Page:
Perhaps Mr. DeGray would be less offended if he tried one of these exceptional tacos the next time he's driving by. Perhaps he could trade one of his creemie stops for a taco stop? This is a great little business run by a fine , hard working man and it should just be left alone. Those signs aren't a hazard to anyone and this is the first person I've heard complain about them. How will people know that great tacos are ahead without a sign?


Let's be fair here

Ordinances exist for a reason, and the sandwich board issue is one that has a long history in this town, and was enacted due to complaints from many residents and businesses.
If the signs are not following the ordinance, it's an easy process to bring them into compliance to make it fair for all businesses and safe for all pedestrians. It seems to me that Mr. DeGray is doing his job here.
By the way, I'm a huge fan of Tito and his delicious tacos. Here's a campaign to help him afford a taco cart, for anyone who is interested!


I can understand not having

I can understand not having Main Street, for instance, covered in large, unwieldly sandwich board type signs because that would impeded walking and and could be a safety issue. But, a small sign on a street that has little foot traffic doesn't seem like it should be a big deal. Have you ever tripped over Tito's sign when you stopped for a taco? Has it distracted you so much that you swerved off the road?
I'm guessing the answers are no and no. Amy's Bakery has a sandwich board sign out in front of her business and has for years and I don't know of any problems with it. There are so many other things wrong in this town that need the attention of the SelectBoard - maybe focus on the more pressing problems is a thought.


Meet for lunch?

It gets applied a bit unevenly. Recall Alici being harassed about his sign, while about 15 or 20 others were up around town without issue. (We took photos at the time).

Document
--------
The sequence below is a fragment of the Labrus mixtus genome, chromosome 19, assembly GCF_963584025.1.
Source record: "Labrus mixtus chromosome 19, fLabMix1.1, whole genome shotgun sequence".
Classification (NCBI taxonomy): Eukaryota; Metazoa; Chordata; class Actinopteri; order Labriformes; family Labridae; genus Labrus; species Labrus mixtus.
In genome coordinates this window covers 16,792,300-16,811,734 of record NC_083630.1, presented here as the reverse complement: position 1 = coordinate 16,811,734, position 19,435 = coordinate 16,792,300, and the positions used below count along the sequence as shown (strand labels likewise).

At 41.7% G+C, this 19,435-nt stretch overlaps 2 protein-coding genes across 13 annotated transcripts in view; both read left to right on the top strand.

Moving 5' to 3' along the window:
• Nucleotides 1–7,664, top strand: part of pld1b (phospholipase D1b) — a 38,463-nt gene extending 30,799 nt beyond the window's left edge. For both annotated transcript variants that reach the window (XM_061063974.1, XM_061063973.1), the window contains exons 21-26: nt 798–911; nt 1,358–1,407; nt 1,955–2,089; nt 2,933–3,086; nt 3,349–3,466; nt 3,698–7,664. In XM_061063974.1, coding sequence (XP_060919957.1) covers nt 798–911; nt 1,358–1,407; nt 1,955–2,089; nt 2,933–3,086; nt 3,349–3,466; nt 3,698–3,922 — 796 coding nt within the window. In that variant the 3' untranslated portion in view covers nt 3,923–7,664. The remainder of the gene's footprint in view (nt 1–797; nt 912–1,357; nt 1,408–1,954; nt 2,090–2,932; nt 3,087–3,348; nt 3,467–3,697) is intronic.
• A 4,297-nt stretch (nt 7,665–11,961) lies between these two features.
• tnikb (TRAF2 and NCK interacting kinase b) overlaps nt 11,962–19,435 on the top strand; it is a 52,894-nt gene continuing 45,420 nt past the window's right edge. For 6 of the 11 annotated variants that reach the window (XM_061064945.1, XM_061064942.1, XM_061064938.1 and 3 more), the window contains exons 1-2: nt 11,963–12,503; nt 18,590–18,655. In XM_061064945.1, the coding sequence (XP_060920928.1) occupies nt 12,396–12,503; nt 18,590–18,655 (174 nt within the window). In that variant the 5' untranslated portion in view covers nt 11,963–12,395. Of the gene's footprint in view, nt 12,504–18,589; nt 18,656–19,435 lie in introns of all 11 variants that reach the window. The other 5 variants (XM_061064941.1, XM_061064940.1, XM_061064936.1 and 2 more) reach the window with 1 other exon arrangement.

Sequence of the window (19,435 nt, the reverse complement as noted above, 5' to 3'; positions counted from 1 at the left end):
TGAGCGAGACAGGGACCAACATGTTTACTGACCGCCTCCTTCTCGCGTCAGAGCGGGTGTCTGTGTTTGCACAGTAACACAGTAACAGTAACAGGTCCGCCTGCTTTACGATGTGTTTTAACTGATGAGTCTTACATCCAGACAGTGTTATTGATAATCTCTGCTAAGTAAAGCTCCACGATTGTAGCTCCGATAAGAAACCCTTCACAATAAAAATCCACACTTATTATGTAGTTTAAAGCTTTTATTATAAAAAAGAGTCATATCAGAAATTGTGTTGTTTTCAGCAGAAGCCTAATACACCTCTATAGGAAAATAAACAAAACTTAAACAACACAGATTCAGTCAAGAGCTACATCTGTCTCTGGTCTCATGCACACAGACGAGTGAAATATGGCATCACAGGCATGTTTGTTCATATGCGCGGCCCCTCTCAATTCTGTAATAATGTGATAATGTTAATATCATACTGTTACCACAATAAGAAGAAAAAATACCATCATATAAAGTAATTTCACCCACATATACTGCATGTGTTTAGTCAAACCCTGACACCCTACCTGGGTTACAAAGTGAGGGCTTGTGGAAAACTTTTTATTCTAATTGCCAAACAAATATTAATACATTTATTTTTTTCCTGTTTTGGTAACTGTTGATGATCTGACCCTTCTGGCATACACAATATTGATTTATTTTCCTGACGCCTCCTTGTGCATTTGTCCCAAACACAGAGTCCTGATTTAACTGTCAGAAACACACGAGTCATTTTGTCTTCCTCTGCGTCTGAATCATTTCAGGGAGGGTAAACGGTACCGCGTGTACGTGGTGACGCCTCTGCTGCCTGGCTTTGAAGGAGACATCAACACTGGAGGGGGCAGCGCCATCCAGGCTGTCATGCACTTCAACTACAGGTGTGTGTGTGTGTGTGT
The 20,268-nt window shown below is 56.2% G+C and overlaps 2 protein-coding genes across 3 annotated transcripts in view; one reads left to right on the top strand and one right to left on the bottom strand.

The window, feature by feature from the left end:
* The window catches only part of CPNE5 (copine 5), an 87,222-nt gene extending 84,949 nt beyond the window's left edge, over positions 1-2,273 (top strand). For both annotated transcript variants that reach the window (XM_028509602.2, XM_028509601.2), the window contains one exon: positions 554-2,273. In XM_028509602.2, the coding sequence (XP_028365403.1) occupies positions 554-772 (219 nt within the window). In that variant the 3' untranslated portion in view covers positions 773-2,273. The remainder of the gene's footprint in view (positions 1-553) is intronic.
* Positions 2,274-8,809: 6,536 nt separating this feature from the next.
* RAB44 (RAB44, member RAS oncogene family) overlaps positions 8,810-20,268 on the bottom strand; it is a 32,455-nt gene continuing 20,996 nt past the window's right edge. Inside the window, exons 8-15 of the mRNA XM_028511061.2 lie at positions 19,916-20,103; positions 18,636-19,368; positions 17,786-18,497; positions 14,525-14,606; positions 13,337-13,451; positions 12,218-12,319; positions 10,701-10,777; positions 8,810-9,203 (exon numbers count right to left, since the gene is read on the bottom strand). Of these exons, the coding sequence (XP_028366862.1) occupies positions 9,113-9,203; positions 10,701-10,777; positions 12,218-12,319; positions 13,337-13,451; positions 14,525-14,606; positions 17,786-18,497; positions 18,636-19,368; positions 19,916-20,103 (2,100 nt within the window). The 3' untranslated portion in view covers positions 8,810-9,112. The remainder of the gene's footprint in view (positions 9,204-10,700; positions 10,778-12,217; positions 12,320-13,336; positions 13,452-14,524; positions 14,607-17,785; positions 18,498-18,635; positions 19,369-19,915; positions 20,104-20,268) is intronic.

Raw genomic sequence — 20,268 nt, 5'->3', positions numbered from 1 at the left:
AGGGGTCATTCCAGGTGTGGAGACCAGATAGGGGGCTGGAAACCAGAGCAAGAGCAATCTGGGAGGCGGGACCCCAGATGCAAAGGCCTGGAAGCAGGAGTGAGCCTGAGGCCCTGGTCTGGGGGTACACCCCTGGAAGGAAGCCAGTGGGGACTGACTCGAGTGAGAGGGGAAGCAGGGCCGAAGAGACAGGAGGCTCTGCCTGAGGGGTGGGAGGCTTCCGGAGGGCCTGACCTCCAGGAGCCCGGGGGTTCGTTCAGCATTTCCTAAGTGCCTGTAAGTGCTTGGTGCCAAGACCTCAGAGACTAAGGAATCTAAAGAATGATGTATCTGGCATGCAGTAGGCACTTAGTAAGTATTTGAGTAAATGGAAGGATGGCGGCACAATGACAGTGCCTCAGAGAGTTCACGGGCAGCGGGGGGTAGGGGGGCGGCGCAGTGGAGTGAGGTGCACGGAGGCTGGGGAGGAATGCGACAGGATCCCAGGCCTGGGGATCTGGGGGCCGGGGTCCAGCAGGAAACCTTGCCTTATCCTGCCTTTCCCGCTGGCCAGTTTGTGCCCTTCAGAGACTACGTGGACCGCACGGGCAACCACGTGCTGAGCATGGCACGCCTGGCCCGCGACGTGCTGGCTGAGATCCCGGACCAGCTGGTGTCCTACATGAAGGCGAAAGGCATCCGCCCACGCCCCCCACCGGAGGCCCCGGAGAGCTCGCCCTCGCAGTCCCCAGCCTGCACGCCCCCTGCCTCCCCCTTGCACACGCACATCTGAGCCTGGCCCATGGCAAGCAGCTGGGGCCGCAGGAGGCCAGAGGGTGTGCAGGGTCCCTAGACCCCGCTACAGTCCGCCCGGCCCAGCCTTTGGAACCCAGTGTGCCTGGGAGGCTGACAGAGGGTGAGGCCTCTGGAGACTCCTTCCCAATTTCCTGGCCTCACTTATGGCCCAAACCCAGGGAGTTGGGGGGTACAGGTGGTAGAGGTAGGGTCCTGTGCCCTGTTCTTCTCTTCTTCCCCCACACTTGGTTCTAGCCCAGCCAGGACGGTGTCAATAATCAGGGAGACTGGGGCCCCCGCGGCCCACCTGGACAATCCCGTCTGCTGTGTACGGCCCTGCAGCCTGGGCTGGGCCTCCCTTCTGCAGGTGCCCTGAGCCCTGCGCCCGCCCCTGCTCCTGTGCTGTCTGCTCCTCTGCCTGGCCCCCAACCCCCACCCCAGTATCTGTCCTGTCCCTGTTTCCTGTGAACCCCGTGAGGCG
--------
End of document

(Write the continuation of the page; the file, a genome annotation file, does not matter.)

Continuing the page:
Grafton Cheese has put out enormous signs from time to time... and no one seems to mind.

Of course, there's no such thing as bad publicity, and now more people than ever know that there are tacos and burritos at Avenue Grocery. Perhaps there's a way to add some signage to the storefront (if it were my store I'd work on the outside and signs a bit to try to stand out better.

One other option, perhaps, would be to get some magnetic signs and put them on parked staff vehicles.

I know Ave Grocery has tried for years to get a crosswalk near them... with that cars would slow and customers could cross more safely. Maybe a deal is in order.

Anyhow, I've been told they are excellent and not too expensive, so perhaps the best way to respond is to just go buy one, sign or no sign. : )


Avenue Grocery has new owners

Avenue Grocery has new owners so maybe they will revamp the signage of their building and let Tito put something up. I know he is currently trying to raise finds for a truck which would solve the sign dilemma. They are very tasty burritos and tacos and definitely worth the stop or walk. I think the store probably benefits from him selling there because I've seen many people go in to grab a coffee or water when they get their taco. In terms of the offending sign- I think this is not an easy town to run a single ownership business in. Rents are high; food traffic is necessary and , of course, getting the word out. If someone is trying to open and operate a very small business that provides a great product /service; is not doing anything offensive or endangering anyone and is adding something to the town ( in this case delicious tacos) why not try to make it a little easier for them to stick around rather than nit picking them about small issues that- in the grand scheme of things- really don't matter. I do feel that things like signage and tables outside, etc. are looked on more favorably if you are an 'insider" in this town and , if you happen to know some of the "right" people. Otherwise there'd be a lots of signs coming down.